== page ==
Fast forward to 2007, the band reformed but decided that waiting for Rönsdorf was like flogging a dead horse, so recruited instead Søren Adamsen, more known for his vocals with power metal acts Crystal Tears, Twinspirits, etc.Then in 2009 the band dropped a new album, ‘When Death Comes’, very much in the vein of ‘By Inheritance’ musically, with those oriental flourishes and chunky riffing, quality song-writing, and although Søren perhaps lacked the uniqueness of his predecessor, his lyrics and vocal contributions were solid, and helped ensure this "comeback" release lived up to their strong legacy.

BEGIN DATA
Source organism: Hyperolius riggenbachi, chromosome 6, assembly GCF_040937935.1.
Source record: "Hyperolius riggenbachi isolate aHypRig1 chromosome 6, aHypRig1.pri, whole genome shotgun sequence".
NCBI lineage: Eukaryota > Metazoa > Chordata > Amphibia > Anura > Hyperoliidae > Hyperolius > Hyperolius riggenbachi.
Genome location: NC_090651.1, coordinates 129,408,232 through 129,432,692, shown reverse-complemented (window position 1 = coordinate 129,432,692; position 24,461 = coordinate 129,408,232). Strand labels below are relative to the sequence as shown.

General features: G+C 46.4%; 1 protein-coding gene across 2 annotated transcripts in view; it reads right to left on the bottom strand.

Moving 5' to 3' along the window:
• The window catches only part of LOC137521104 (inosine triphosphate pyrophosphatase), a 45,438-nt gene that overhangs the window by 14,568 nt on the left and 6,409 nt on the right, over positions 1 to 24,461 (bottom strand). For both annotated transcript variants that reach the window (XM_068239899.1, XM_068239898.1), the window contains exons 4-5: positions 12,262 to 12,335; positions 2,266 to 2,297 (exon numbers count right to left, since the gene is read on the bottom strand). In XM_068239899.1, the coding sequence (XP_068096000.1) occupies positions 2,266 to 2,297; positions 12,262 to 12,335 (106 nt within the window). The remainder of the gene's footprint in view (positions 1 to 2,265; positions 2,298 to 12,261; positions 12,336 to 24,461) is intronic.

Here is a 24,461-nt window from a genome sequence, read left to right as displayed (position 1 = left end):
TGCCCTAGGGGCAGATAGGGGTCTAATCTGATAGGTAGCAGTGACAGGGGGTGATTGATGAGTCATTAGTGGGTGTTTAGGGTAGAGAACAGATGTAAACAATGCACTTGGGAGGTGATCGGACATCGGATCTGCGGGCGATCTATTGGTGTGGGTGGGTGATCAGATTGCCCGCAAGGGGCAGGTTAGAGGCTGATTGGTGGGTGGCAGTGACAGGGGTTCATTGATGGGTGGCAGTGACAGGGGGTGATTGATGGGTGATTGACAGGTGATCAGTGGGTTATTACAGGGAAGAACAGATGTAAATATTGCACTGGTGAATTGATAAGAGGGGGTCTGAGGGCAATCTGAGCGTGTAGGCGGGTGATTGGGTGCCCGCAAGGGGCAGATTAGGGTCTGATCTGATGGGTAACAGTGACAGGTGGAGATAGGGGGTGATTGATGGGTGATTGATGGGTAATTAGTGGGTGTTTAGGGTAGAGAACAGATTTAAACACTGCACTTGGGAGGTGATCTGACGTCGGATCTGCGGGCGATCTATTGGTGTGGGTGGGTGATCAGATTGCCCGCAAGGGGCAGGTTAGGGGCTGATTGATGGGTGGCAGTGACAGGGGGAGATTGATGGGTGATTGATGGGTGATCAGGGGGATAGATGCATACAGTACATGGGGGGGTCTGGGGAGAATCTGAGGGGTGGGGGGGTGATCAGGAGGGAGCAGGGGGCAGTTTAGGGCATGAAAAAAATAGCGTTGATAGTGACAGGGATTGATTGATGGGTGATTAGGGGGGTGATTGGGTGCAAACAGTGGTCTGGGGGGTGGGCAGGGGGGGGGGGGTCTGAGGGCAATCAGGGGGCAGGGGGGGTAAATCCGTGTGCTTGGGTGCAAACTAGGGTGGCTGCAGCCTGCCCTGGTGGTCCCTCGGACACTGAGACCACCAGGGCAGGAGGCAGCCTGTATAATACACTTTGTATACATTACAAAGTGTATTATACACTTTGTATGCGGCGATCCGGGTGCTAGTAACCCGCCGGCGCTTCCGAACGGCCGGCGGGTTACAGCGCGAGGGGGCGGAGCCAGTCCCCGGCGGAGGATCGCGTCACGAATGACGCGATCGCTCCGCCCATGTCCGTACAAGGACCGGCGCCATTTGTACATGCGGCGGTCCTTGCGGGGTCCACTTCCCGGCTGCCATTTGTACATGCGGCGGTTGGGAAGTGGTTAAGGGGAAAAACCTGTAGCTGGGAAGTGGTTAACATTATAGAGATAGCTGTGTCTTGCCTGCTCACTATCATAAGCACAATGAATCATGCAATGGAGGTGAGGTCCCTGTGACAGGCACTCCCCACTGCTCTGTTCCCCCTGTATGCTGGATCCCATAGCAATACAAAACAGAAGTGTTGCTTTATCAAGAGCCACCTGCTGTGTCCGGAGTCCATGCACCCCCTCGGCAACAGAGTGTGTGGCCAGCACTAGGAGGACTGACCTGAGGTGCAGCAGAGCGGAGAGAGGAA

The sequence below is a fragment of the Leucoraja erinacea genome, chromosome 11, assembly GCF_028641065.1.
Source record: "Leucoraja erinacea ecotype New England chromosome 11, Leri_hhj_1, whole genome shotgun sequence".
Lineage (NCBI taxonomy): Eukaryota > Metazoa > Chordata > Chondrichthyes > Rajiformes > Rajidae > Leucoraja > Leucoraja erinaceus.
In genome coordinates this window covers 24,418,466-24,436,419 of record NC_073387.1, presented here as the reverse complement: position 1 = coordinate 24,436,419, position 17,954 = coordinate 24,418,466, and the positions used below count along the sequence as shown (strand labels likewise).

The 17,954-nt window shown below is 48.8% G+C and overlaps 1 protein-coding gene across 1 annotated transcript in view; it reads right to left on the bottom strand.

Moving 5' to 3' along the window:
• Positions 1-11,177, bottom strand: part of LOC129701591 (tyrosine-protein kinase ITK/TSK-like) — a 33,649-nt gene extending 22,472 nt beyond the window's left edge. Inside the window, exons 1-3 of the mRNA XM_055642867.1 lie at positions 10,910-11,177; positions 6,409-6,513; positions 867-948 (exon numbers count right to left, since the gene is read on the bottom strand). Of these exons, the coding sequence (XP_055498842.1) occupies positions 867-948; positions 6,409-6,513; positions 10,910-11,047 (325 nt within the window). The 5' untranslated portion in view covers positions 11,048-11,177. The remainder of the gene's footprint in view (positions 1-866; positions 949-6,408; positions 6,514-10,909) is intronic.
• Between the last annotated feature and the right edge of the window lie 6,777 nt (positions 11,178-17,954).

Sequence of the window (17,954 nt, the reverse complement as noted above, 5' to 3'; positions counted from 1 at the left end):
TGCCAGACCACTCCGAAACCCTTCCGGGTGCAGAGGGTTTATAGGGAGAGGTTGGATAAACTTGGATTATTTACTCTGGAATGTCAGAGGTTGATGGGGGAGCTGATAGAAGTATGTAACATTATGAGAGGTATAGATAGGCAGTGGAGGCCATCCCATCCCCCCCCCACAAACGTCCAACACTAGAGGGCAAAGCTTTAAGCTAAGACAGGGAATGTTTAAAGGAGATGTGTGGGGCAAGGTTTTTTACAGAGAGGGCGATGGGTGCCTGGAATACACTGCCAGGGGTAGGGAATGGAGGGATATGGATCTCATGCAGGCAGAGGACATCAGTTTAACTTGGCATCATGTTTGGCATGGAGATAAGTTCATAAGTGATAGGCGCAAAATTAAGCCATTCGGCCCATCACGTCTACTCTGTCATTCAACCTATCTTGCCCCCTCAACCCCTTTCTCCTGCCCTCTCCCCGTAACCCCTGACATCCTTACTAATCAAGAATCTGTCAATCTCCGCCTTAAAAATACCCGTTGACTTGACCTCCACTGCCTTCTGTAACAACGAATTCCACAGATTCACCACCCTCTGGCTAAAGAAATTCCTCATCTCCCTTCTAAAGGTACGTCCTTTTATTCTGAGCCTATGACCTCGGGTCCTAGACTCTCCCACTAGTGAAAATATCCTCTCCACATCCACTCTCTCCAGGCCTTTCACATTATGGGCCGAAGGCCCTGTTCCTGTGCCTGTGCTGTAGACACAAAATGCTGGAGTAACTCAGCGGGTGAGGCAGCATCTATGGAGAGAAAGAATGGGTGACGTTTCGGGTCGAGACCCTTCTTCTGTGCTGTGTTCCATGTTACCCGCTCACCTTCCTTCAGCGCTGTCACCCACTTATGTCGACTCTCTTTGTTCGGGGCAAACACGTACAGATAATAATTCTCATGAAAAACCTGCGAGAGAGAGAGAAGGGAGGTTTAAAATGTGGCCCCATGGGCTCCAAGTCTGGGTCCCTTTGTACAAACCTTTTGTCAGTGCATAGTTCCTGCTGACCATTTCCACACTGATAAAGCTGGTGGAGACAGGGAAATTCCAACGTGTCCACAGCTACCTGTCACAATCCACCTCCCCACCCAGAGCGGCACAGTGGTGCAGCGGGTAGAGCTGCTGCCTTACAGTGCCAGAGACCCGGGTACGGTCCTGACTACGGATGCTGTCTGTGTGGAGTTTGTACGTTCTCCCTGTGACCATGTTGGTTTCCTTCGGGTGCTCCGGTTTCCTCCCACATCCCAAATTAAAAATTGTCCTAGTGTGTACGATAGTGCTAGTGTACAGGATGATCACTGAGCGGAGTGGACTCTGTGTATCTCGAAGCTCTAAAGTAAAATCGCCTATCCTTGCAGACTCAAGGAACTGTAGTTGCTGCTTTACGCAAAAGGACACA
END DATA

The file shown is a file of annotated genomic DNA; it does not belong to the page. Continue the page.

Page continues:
2011’s ‘My Blood’ followed 2 years later, and whilst being a vigorous album, didn’t quite hit the heights of any of its forerunners and was solid and workmanlike, rather than remarkable. Another line-up change occurred between the next release, again in the vocal department, and this time the band took this set-back in its stride, quickly replacing the vacant frontman position with Michael Bastholm Dahl, this guy has a set of pipes to rival any singer in metal, although his style would further push the groups stylistic leanings away from pure thrash, and more over to the power/thrash genre. Album’s seven, eight and nine: ‘Legions’, ‘Penalty by Perception’ and ‘The Face of Fear’ respectively, saw the band with a three album run consisting of a stable line-up for the first time in its history, all three albums being professional and competent, with intricate riffs, stellar musicianship and production values second to none, although to these ears, perhaps a bit too clean and polished, almost a bit sterile, and lacking the raw energy of 1980’s output, with each album fairly undistinguishable from each other with pretty much interchangeable songs. I realise that makes me sound very critical and ungrateful, and I don’t intend sounding so harsh, as it's still great to have the band active, prolific, and releasing quality works.